Merkel cell carcinoma (MCC) is a rare, aggressive skin tumor that is diagnosed in approximately 2,000 people each year in the United States. Since MCC affects so few people, it is difficult to study the genetic factors that lead to its development and how those factors correlate with response to therapy. However, Moffitt Cancer Center researchers have developed the largest descriptive genomic analysis of MCC patients to date, in collaboration with Foundation Medicine and the Dana Farber Cancer Institute. Their analysis, published in Clinical Cancer Research, will provide important information to improve the care and treatment of MCC patients for many years to come.
Researchers are beginning to learn more about how MCC develops and its associated risk factors. Many patients with MCC have mutations within their DNA that are caused by UV radiation exposure, demonstrating that exposure to natural or artificial sunlight increases a person’s risk. Additionally, DNA and proteins from the virus Merkel cell polyomavirus (MCPyV) are present in many patients with MCC, and it is now accepted that MCPyV plays an important role in MCC development in some cases.
In the past, patients with MCC had few effective treatment options, resulting in a poor prognosis with a 5-year survival rate of only 20%. However, Todd Knepper, PharmD, assistant member of the Department of Individualized Cancer Management at Moffitt, says that MCC patients now have hope for improved outcomes. “Just a few years ago there were no FDA-approved treatments for patients with MCC, but recently the treatment paradigm for advanced MCC has shifted dramatically with immune checkpoint inhibitors demonstrating remarkable efficacy in this disease,” said Knepper. “Indeed, since 2017 several immune checkpoint inhibitors have been approved for the treatment of patients with MCC, and clinical data have demonstrated their ability to improve patient response rates and survival.”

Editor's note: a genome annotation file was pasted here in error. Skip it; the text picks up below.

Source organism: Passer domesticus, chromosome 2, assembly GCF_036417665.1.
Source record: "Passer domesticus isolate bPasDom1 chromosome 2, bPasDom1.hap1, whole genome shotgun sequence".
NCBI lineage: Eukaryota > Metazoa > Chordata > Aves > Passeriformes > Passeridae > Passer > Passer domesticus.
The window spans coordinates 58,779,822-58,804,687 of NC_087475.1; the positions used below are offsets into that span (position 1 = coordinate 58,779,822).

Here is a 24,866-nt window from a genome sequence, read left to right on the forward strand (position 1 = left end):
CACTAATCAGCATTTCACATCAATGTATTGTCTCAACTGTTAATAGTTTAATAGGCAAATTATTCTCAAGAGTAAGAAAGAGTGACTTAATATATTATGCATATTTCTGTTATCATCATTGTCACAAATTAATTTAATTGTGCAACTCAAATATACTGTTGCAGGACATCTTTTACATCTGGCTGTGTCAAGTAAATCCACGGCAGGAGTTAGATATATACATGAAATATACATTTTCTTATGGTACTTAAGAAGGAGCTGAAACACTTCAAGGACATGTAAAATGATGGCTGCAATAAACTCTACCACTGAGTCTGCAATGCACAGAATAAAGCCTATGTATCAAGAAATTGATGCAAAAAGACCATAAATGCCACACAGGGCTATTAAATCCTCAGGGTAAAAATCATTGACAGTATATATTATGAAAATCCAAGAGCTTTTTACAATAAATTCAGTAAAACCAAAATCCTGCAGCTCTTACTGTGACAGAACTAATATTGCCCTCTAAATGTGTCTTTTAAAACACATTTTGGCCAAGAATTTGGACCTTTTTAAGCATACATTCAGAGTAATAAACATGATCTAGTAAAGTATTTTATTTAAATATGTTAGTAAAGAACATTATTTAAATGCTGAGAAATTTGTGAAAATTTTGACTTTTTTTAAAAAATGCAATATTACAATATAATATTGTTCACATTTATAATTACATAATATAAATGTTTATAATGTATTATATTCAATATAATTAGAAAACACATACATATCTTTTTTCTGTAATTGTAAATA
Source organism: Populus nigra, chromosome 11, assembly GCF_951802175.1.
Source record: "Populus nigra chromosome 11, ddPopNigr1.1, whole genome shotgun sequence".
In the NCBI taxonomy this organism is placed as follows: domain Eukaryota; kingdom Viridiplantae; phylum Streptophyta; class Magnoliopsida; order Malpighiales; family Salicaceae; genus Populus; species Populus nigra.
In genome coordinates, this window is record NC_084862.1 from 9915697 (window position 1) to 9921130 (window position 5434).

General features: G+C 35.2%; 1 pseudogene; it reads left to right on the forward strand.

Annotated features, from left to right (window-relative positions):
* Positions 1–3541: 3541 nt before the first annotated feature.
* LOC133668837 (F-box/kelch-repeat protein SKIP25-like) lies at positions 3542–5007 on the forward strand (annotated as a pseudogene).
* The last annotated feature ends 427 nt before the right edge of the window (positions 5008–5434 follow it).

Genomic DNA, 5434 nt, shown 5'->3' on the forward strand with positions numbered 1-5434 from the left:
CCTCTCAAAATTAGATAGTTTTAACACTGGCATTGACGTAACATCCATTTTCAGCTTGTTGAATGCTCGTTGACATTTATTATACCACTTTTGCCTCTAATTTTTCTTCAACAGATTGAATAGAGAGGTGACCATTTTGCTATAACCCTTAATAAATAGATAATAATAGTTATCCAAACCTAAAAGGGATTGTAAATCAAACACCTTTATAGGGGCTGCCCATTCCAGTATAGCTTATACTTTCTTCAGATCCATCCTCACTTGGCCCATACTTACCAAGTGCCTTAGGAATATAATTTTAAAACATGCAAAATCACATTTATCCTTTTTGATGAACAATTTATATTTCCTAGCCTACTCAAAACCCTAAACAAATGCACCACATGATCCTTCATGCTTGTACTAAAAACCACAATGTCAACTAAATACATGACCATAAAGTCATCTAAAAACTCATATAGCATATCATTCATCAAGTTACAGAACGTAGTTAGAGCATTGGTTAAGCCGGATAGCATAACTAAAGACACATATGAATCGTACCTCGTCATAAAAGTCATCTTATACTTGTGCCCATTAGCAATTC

With these improvements in the understanding of MCC biology and therapeutic advances in immunotherapy, the Moffitt researchers wanted to generate a more comprehensive analysis of patients with MCC to understand its genetic landscape and how these genetic differences affect treatment responses. They performed a comprehensive genomic analysis of 317 patients with MCC, and also analyzed the outcomes of 57 MCC patients treated at Moffitt. Importantly, they also compared these genetic profiles to other skin cancers showing that MCPyV-positive MCC resembles other viral cancers whereas MCPyV-negative MCC resembles other neuroendocrine cancers.
The researchers reported that there were two distinct populations among the 317 MCC patients—patients with a high tumor mutational burden (TMB) and those with a low TMB. Of the patients with a high TMB, 94% had a UV-signature mutation in their tumor DNA and none of these patients had evidence of MCPyV. On the other hand, patients with a low TMB did not have a UV-signature mutation, but rather 63% of these patients had evidence of MCPyV virus within their tumors. Among both TMB-high and TMB-low tumor populations, mutations in the genes TP53 and RB1 were the most prevalent.
In their analysis of treatment outcomes, the researchers discovered that immunotherapies were highly effective for patients with both a high TMB and a low TMB; 50% of patients with TMB-high/UV-driven tumors had a response to therapy while 41% of patients with TMB-low/MCPyV-positive had a response to therapy. Importantly, the researchers found that the earlier the patients were treated with immunotherapy, the better they responded to therapy. The percent of MCC patients who responded to immunotherapy when given as their first treatment was 75%, but the response rate decreased to 39% for those treated with immunotherapy as their second therapy and 18% for those treated as their third or later therapy. The researchers also reported that patients who expressed the biomarker PD-1 had a better response to immunotherapy than patients who did not express PD-1.
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